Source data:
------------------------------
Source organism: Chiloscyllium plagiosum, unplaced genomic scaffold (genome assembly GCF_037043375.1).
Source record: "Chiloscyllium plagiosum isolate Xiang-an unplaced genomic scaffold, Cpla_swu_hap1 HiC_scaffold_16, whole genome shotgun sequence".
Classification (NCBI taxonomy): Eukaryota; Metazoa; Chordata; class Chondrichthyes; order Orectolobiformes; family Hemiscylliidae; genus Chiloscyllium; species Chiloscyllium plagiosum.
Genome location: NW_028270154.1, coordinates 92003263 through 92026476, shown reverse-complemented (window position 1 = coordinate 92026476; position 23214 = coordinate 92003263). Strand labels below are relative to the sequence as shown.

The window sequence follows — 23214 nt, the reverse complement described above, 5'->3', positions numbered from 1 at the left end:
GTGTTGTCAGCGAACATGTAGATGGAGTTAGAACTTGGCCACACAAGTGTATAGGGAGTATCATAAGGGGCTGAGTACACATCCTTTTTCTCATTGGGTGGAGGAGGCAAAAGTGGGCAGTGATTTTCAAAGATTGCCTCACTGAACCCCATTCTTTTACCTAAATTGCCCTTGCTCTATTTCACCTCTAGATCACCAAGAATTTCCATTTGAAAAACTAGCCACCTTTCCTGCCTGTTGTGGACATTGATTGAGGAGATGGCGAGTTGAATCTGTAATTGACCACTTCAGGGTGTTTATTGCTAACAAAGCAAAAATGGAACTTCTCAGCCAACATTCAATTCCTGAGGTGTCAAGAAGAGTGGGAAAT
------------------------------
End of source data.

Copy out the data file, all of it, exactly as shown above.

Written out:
Source organism: Chiloscyllium plagiosum, unplaced genomic scaffold (genome assembly GCF_037043375.1).
Source record: "Chiloscyllium plagiosum isolate Xiang-an unplaced genomic scaffold, Cpla_swu_hap1 HiC_scaffold_16, whole genome shotgun sequence".
Classification (NCBI taxonomy): Eukaryota; Metazoa; Chordata; class Chondrichthyes; order Orectolobiformes; family Hemiscylliidae; genus Chiloscyllium; species Chiloscyllium plagiosum.
Genome location: NW_028270154.1, coordinates 92003263 through 92026476, shown reverse-complemented (window position 1 = coordinate 92026476; position 23214 = coordinate 92003263). Strand labels below are relative to the sequence as shown.

The window sequence follows — 23214 nt, the reverse complement described above, 5'->3', positions numbered from 1 at the left end:
GTGTTGTCAGCGAACATGTAGATGGAGTTAGAACTTGGCCACACAAGTGTATAGGGAGTATCATAAGGGGCTGAGTACACATCCTTTTTCTCATTGGGTGGAGGAGGCAAAAGTGGGCAGTGATTTTCAAAGATTGCCTCACTGAACCCCATTCTTTTACCTAAATTGCCCTTGCTCTATTTCACCTCTAGATCACCAAGAATTTCCATTTGAAAAACTAGCCACCTTTCCTGCCTGTTGTGGACATTGATTGAGGAGATGGCGAGTTGAATCTGTAATTGACCACTTCAGGGTGTTTATTGCTAACAAAGCAAAAATGGAACTTCTCAGCCAACATTCAATTCCTGAGGTGTCAAGAAGAGTGGGAAAT